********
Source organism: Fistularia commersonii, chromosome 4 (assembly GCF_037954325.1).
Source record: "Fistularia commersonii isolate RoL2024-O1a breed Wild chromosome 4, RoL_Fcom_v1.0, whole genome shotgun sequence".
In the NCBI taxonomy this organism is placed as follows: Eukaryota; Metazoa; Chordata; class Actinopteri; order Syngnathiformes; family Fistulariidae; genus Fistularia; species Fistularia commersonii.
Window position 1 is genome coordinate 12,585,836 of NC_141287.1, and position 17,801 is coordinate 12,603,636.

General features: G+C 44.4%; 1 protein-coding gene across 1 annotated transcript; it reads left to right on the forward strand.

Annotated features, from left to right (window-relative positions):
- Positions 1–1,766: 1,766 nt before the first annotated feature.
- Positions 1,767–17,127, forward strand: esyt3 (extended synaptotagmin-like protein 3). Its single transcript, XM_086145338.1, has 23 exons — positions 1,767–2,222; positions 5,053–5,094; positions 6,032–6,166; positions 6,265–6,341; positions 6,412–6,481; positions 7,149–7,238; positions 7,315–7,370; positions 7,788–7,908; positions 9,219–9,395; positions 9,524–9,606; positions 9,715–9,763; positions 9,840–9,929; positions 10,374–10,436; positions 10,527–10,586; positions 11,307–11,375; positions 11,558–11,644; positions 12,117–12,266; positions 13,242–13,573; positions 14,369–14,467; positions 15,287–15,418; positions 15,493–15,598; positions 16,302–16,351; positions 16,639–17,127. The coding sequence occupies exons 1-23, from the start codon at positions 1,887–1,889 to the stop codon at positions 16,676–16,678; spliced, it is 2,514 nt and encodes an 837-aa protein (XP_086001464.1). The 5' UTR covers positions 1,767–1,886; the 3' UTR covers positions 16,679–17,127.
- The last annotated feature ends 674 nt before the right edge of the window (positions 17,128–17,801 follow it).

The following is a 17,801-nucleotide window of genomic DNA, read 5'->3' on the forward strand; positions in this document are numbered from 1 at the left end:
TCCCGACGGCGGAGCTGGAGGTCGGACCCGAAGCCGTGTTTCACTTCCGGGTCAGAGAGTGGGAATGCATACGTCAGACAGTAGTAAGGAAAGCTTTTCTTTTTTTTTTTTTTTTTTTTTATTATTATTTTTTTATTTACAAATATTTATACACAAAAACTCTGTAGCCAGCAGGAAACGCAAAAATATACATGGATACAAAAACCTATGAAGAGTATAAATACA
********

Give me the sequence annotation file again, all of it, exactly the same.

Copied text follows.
Source organism: Fistularia commersonii, chromosome 4 (assembly GCF_037954325.1).
Source record: "Fistularia commersonii isolate RoL2024-O1a breed Wild chromosome 4, RoL_Fcom_v1.0, whole genome shotgun sequence".
In the NCBI taxonomy this organism is placed as follows: Eukaryota; Metazoa; Chordata; class Actinopteri; order Syngnathiformes; family Fistulariidae; genus Fistularia; species Fistularia commersonii.
Window position 1 is genome coordinate 12,585,836 of NC_141287.1, and position 17,801 is coordinate 12,603,636.

General features: G+C 44.4%; 1 protein-coding gene across 1 annotated transcript; it reads left to right on the forward strand.

Annotated features, from left to right (window-relative positions):
- Positions 1–1,766: 1,766 nt before the first annotated feature.
- Positions 1,767–17,127, forward strand: esyt3 (extended synaptotagmin-like protein 3). Its single transcript, XM_086145338.1, has 23 exons — positions 1,767–2,222; positions 5,053–5,094; positions 6,032–6,166; positions 6,265–6,341; positions 6,412–6,481; positions 7,149–7,238; positions 7,315–7,370; positions 7,788–7,908; positions 9,219–9,395; positions 9,524–9,606; positions 9,715–9,763; positions 9,840–9,929; positions 10,374–10,436; positions 10,527–10,586; positions 11,307–11,375; positions 11,558–11,644; positions 12,117–12,266; positions 13,242–13,573; positions 14,369–14,467; positions 15,287–15,418; positions 15,493–15,598; positions 16,302–16,351; positions 16,639–17,127. The coding sequence occupies exons 1-23, from the start codon at positions 1,887–1,889 to the stop codon at positions 16,676–16,678; spliced, it is 2,514 nt and encodes an 837-aa protein (XP_086001464.1). The 5' UTR covers positions 1,767–1,886; the 3' UTR covers positions 16,679–17,127.
- The last annotated feature ends 674 nt before the right edge of the window (positions 17,128–17,801 follow it).

The following is a 17,801-nucleotide window of genomic DNA, read 5'->3' on the forward strand; positions in this document are numbered from 1 at the left end:
TCCCGACGGCGGAGCTGGAGGTCGGACCCGAAGCCGTGTTTCACTTCCGGGTCAGAGAGTGGGAATGCATACGTCAGACAGTAGTAAGGAAAGCTTTTCTTTTTTTTTTTTTTTTTTTTTATTATTATTTTTTTATTTACAAATATTTATACACAAAAACTCTGTAGCCAGCAGGAAACGCAAAAATATACATGGATACAAAAACCTATGAAGAGTATAAATACA